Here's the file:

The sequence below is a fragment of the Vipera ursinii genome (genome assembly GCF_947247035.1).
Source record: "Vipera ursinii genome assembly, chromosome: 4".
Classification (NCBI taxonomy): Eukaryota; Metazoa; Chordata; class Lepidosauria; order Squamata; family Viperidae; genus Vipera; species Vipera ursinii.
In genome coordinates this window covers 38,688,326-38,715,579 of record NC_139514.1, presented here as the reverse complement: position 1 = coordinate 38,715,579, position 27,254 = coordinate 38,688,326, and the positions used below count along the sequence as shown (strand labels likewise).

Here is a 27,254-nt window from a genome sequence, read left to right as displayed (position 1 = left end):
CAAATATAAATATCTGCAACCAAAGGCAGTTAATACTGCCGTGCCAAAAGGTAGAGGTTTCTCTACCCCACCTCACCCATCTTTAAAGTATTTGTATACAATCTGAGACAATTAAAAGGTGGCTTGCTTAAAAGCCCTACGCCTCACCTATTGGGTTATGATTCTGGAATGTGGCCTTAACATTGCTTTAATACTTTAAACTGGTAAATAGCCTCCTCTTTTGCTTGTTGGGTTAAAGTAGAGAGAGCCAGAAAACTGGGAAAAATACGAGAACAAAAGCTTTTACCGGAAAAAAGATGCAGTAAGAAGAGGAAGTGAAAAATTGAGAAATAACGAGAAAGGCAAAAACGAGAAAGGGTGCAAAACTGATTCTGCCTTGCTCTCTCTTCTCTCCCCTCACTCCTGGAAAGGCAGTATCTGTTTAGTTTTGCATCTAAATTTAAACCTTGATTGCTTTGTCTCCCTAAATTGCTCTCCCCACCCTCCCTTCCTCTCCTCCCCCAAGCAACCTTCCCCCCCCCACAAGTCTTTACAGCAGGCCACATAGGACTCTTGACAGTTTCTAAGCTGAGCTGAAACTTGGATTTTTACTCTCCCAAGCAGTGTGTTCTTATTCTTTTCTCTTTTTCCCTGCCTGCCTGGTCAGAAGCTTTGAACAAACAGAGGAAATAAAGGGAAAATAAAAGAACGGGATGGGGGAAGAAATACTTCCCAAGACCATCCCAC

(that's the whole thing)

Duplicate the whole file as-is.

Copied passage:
The sequence below is a fragment of the Vipera ursinii genome (genome assembly GCF_947247035.1).
Source record: "Vipera ursinii genome assembly, chromosome: 4".
Classification (NCBI taxonomy): Eukaryota; Metazoa; Chordata; class Lepidosauria; order Squamata; family Viperidae; genus Vipera; species Vipera ursinii.
In genome coordinates this window covers 38,688,326-38,715,579 of record NC_139514.1, presented here as the reverse complement: position 1 = coordinate 38,715,579, position 27,254 = coordinate 38,688,326, and the positions used below count along the sequence as shown (strand labels likewise).

Here is a 27,254-nt window from a genome sequence, read left to right as displayed (position 1 = left end):
CAAATATAAATATCTGCAACCAAAGGCAGTTAATACTGCCGTGCCAAAAGGTAGAGGTTTCTCTACCCCACCTCACCCATCTTTAAAGTATTTGTATACAATCTGAGACAATTAAAAGGTGGCTTGCTTAAAAGCCCTACGCCTCACCTATTGGGTTATGATTCTGGAATGTGGCCTTAACATTGCTTTAATACTTTAAACTGGTAAATAGCCTCCTCTTTTGCTTGTTGGGTTAAAGTAGAGAGAGCCAGAAAACTGGGAAAAATACGAGAACAAAAGCTTTTACCGGAAAAAAGATGCAGTAAGAAGAGGAAGTGAAAAATTGAGAAATAACGAGAAAGGCAAAAACGAGAAAGGGTGCAAAACTGATTCTGCCTTGCTCTCTCTTCTCTCCCCTCACTCCTGGAAAGGCAGTATCTGTTTAGTTTTGCATCTAAATTTAAACCTTGATTGCTTTGTCTCCCTAAATTGCTCTCCCCACCCTCCCTTCCTCTCCTCCCCCAAGCAACCTTCCCCCCCCCACAAGTCTTTACAGCAGGCCACATAGGACTCTTGACAGTTTCTAAGCTGAGCTGAAACTTGGATTTTTACTCTCCCAAGCAGTGTGTTCTTATTCTTTTCTCTTTTTCCCTGCCTGCCTGGTCAGAAGCTTTGAACAAACAGAGGAAATAAAGGGAAAATAAAAGAACGGGATGGGGGAAGAAATACTTCCCAAGACCATCCCAC